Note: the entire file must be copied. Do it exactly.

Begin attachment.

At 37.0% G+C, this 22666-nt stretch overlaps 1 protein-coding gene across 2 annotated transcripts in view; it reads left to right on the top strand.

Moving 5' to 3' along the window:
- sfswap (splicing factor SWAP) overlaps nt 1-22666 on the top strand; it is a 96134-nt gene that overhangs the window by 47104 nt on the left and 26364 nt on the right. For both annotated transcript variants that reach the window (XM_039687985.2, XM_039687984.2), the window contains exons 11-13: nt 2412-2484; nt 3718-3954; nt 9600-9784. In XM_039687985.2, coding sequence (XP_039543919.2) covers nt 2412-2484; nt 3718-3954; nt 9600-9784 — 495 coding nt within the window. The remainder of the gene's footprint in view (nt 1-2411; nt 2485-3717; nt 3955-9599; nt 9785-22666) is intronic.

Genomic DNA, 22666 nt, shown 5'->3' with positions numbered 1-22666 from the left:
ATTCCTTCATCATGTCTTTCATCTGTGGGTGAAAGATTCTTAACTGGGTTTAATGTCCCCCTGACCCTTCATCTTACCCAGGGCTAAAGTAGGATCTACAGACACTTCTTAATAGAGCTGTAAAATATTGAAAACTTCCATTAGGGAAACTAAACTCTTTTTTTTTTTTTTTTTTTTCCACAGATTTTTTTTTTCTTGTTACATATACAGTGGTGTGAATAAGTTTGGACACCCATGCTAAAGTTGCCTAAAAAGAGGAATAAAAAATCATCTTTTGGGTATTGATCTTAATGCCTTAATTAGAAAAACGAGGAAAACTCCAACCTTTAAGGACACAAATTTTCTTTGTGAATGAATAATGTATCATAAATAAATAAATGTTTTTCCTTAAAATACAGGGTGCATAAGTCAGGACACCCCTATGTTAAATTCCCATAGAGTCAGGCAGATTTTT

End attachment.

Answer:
At 37.0% G+C, this 22666-nt stretch overlaps 1 protein-coding gene across 2 annotated transcripts in view; it reads left to right on the top strand.

Moving 5' to 3' along the window:
- sfswap (splicing factor SWAP) overlaps nt 1-22666 on the top strand; it is a 96134-nt gene that overhangs the window by 47104 nt on the left and 26364 nt on the right. For both annotated transcript variants that reach the window (XM_039687985.2, XM_039687984.2), the window contains exons 11-13: nt 2412-2484; nt 3718-3954; nt 9600-9784. In XM_039687985.2, coding sequence (XP_039543919.2) covers nt 2412-2484; nt 3718-3954; nt 9600-9784 — 495 coding nt within the window. The remainder of the gene's footprint in view (nt 1-2411; nt 2485-3717; nt 3955-9599; nt 9785-22666) is intronic.

Genomic DNA, 22666 nt, shown 5'->3' with positions numbered 1-22666 from the left:
ATTCCTTCATCATGTCTTTCATCTGTGGGTGAAAGATTCTTAACTGGGTTTAATGTCCCCCTGACCCTTCATCTTACCCAGGGCTAAAGTAGGATCTACAGACACTTCTTAATAGAGCTGTAAAATATTGAAAACTTCCATTAGGGAAACTAAACTCTTTTTTTTTTTTTTTTTTTTCCACAGATTTTTTTTTTCTTGTTACATATACAGTGGTGTGAATAAGTTTGGACACCCATGCTAAAGTTGCCTAAAAAGAGGAATAAAAAATCATCTTTTGGGTATTGATCTTAATGCCTTAATTAGAAAAACGAGGAAAACTCCAACCTTTAAGGACACAAATTTTCTTTGTGAATGAATAATGTATCATAAATAAATAAATGTTTTTCCTTAAAATACAGGGTGCATAAGTCAGGACACCCCTATGTTAAATTCCCATAGAGTCAGGCAGATTTTT